Albis, aka Rodriguez, is an accomplished musician who writes, produces, and composes his own pieces of musical art. Recently the man himself behind Albis spoke with musicexistence about his new EP Animals, the punk rock DIY scene, moving to New York, and touring with A Great Big World, among other topics.
1. You moved from Rhode Island to New York in 1999, what was the decision behind the big move?
That’s written about me and my band Nakatomi Plaza in the All Music Guide but it’s incorrect. I moved to NYC to attend the Jazz Guitar program at NYU in 1997. Nakatomi’s first record was recorded in RI in 1999 which I think is where this misconception began.
2.What was the recording process for Animals like? Was it different from any previous recording experiences?
Animals was recorded piece by piece and track by track. The first album Smoke & Ghosts was recorded pretty much live. I enjoy both types of the recording process, but I want to try to do the next record as live as possible. I like switching it up. Both methods have their advantages and limitations, and therefore inform the production in very different ways.
3. What is it about the DIY punk scene that speaks to you as a person and musician when you first moved?
I just connected with everyone’s ambition and drive. And I don’t mean to be famous rockstars. I mean that people in the DIY scene seem to be very focused on their craft whether they play for 10 people in a basement or 1000 in a club. I also connected with the scene’s desire for community, which is something I longed for when I was growing up.
4. What was the experience like touring with A Great Big World?
Incredible. I am so grateful to be touring with them. After 10 years of playing basements and sleeping on people’s living room floors and crossing the country many times over in broken down vans, it was nice to get a taste of the rockstar life. I love touring in a bus, I love sleeping in the bus bunks, and I love playing in front of 1000s of people all over the world.
5. What is it like performing with Hedwig and the Angry Inch?
Again, pretty incredible. I think it’s a huge landmark for any musician to play a Broadway show, and this show featured the band in costume and onstage! I love the songs in the show and it satisfied many rockstar dreams for me (playing in blue eye liner with skin tight pink leopard print pants and silver boots, playing a Gibson double-neck, etc). One thing I really appreciate about both A Great Big World and Hedwig are the messages of love and acceptance, and I view both as an extension of the songs and messages my bands were trying to spread on those DIY tours.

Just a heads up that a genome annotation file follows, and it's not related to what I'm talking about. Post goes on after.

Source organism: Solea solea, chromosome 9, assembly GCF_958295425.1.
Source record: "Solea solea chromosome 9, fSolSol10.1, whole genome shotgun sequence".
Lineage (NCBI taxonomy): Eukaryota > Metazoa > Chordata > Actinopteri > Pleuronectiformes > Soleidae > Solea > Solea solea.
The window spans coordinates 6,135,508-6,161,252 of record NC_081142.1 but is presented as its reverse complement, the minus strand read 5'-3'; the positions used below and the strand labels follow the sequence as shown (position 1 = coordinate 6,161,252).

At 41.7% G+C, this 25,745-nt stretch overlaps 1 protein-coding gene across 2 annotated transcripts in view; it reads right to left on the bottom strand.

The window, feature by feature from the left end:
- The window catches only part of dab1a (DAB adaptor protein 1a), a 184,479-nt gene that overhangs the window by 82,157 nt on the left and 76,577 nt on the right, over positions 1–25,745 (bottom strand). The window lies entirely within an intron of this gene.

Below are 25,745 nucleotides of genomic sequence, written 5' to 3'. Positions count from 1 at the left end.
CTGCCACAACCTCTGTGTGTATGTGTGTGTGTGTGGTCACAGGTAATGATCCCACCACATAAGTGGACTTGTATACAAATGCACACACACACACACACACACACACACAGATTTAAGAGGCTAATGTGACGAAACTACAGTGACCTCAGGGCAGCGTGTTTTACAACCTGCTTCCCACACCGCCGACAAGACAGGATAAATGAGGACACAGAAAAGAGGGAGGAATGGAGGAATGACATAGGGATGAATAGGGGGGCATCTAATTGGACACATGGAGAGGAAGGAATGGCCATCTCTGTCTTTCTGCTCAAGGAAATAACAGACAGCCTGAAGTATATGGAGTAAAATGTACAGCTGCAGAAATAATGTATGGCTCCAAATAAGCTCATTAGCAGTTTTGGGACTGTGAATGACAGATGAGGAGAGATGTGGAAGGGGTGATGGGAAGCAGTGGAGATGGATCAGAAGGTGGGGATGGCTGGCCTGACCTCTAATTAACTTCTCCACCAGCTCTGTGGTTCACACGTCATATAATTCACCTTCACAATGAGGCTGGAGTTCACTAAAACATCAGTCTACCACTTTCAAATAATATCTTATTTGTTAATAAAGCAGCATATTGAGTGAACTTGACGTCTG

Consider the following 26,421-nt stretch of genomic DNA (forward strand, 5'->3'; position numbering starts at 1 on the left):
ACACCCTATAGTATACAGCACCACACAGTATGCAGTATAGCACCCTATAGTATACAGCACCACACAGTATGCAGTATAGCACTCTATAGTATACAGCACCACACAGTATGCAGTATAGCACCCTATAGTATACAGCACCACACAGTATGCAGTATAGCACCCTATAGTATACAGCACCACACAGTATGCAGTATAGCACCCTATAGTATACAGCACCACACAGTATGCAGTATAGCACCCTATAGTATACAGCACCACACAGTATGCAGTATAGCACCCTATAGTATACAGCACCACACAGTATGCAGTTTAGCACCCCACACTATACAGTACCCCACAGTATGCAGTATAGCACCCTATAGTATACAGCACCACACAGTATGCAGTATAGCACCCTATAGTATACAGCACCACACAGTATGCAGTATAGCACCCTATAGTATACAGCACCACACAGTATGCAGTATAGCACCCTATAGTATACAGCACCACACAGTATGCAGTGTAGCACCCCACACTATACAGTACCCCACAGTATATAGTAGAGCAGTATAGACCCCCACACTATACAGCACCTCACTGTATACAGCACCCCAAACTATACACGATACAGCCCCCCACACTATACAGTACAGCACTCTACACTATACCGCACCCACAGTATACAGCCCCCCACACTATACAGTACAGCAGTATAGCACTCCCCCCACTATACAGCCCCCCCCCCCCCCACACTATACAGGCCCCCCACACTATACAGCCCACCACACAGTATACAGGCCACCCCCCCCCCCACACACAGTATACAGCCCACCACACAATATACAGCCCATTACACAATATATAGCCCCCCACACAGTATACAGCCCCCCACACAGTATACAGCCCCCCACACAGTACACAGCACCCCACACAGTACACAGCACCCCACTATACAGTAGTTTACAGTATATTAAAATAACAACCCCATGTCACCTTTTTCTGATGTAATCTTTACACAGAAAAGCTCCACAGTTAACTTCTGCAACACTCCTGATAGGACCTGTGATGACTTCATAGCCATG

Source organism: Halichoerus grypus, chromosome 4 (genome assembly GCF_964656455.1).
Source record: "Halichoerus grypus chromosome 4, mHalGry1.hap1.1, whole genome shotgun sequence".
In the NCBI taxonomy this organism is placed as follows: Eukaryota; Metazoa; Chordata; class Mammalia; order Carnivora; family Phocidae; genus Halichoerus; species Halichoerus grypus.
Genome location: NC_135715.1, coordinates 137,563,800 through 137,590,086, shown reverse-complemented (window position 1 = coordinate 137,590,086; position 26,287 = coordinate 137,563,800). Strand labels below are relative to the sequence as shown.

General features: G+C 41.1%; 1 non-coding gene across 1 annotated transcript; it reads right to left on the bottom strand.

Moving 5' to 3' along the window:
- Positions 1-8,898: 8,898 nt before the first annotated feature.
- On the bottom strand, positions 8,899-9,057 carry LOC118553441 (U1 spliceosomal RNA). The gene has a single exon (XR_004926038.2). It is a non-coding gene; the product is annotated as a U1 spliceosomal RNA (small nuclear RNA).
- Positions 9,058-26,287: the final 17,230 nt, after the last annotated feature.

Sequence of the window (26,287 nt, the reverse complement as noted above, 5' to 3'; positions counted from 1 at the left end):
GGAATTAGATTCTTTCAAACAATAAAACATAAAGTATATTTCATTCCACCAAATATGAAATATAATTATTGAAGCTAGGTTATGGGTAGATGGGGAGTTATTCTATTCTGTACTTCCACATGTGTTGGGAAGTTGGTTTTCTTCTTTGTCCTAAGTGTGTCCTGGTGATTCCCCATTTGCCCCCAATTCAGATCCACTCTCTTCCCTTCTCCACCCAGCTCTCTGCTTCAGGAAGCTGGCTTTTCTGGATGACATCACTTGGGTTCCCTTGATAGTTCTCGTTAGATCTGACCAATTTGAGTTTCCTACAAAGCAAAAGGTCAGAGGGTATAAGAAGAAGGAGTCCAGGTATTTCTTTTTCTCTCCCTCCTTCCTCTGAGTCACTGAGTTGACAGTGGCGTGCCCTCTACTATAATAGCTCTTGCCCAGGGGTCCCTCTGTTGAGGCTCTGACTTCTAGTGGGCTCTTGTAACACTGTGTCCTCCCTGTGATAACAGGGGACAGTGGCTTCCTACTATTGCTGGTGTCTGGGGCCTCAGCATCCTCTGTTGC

6. How does this new album differ from your past releases?
My previous bands (De La Hoya, Nakatomi Plaza, Ghost Robot Ninja Bear) were both loud, heavy, and punk to varying degrees. And the first Albis album Smoke & Ghosts has a bunch of rockers on there too. But Animals is an acoustic affair, start to finish. Animals also touches on some lyrical themes (jealousy, polyamory, etc) that I haven’t written about before.
7. What is the most stereotypical “rock n’ roll” thing you’ve ever done?
Cranked up “Take It To The Limit” as the tour bus was heading down the highway. I had a sense that I had finally “arrived” to rock n roll.
8. Favorite album of 2016 thus far?
We’re All Gonna Die by Dawes.
9. Parting words to your fans?
I appreciate you all checking out my music! And here’s a shout out to everyone that’s been following me over the years through all the different bands; I really appreciate your support!
–Many thanks to Albis for the interview. You can check him out November 6th 2016 at the International Pop Overthrow–